106. Annals of Ann Arbor

In looking back on the story of my professional life, the Second Act was played out on the stage of the University of Michigan, where I arrived in August, 1955, transported from Oklahoma by my parents. After the long drive, the first thing I wanted to do was to practice, to get in shape for auditions, so my parents literally dropped me and my horn case off on a corner in the middle of the old campus town and left to return to Oklahoma.

Picture me standing on the corner, looking around trying to decide what to do next, when who should be the very first person who came walking down the sidewalk but another horn player, an upper classman, H. Robert Reynolds! Luckily for me, he immediately took me under his wing, showed me around, filled me in on faculty and classes, and arranged for me to move into an old rooming house which was filled with some of the best wind players on campus, including Howard T. Howard, who became principal horn in the Metropolitan Opera and Karl Glenn, who became the national president of MENC. This old rooming house was adjacent to Hill Auditorium, the main concert hall, and Burton Bell Tower, which at that time housed the music department library. For the next 20 years Bob and I remained very close friends.

Photo of Hill Auditorium by Andrew Horne | public domain

The University of Michigan at this time was a state school, but one which identified itself with the great private universities, such as Harvard and Yale. The student body was accordingly one with a much higher background than I had. Nevertheless, having been offered a scholarship in advance, I walked in the door with no initial exams of any kind and the cost, at that time, for tuition, room and board was about $1,000 per year!

My program was a Bachelor of Music in Music Education, a course of study which, looking back, I consider to have been of little value. Most classes were very outdated, as for example those requiring us to create vast card catalogs of materials, all of which would be out of print by the time we graduated! There was one required class, in elementary dance, which was so ridiculous that I refused to take it and demanded the dean substitute a different course or I would transfer out. Another course, in youth orchestra techniques, consisted of our sitting day after day watching an inefficient old man rehearse a youth orchestra, followed by no comments or discussion with us whatsoever. His “great skill” was to have been our model. The only exceptional class was in elementary conducting techniques with Elizabeth Green. I became close to her and she shared with me many stories of her youth, as for instance once when her family home burned to the ground. My name can be found in the foreword pages of the first edition of her book on conducting. There were some great professors in the music department, but undergraduates were not allowed to enroll in their classes. Even Revelli’s classes on band conducting were therefore off-limits to those of us undergraduates aiming to be band conductors and I have often wondered what he talked about in these classes.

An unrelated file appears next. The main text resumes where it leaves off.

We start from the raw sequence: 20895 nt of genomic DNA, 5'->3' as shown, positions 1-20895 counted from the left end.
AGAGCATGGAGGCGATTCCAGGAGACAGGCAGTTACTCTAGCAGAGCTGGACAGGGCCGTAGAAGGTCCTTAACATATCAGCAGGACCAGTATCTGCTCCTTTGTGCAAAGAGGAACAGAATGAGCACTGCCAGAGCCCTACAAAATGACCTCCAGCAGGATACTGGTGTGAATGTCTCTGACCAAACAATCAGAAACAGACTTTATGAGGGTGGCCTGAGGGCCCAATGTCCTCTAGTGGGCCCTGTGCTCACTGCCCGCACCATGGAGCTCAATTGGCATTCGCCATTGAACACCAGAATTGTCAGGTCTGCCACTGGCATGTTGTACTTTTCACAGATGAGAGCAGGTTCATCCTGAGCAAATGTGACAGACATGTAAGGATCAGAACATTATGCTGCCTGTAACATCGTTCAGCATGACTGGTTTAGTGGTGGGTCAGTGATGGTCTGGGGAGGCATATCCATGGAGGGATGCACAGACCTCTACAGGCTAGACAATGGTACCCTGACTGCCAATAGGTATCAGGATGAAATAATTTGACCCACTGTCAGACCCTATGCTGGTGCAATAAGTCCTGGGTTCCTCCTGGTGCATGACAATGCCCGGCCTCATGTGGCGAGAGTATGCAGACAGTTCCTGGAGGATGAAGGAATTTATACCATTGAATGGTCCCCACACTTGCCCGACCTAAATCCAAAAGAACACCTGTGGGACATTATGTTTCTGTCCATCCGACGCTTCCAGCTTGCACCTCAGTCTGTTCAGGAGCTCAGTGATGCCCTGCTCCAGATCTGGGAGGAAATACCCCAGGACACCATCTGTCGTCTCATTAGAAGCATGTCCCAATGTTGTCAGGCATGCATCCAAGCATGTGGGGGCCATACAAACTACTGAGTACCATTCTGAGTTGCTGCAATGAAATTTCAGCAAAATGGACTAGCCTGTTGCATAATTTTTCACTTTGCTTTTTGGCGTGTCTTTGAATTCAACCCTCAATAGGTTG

But there were some great other benefits, including the fact that this was really a performance school. Performance, of course, is an important form of education but it was so demanding at Michigan that there was no time to take non-major courses. Thus when I left I would describe myself as having been an excellent horn player but an uneducated person. I spent the rest of my life in reading the Classics of literature to overcome this.

Hill Auditorium was on the international tour circuit for great European orchestras and several came each year with famous conductors. The first I heard was the London Philharmonic with von Karajan conducting. He was humble and very friendly, having just been released from his travel restrictions which had been placed on him by the Allies due to his Nazi background (this was only 10 years after the end of WWII) and he was very easy to talk with and open to questions. And then there came each year six concerts by the Philadelphia Orchestra!

The most significant part of my music education in Ann Arbor occurred in Hill Auditorium, not in the classrooms, for, after all, Music is for the ears!

Another benefit was the university orchestra, conducted by Josef Blatt, an older European conductor who had also worked at the Metropolitan Opera in New York. He rehearsed and conducted concerts all without a score and while he, himself, was a limited conductor, he was very musical! As a member of this orchestra I had the opportunity to conduct, in rehearsal, complete symphonies by Tchaikovsky and Brahms!

Another great benefit was living next door to the music department library. Whenever I had a free hour I would often go next door and get a score and recording and return to my room to practice conducting. One day I wanted to practice with one of the great Strauss Tone Poems but when I went to the shelf to get the score it was missing. Next to this blank space was a score by Strauss entitled Symphony for Winds!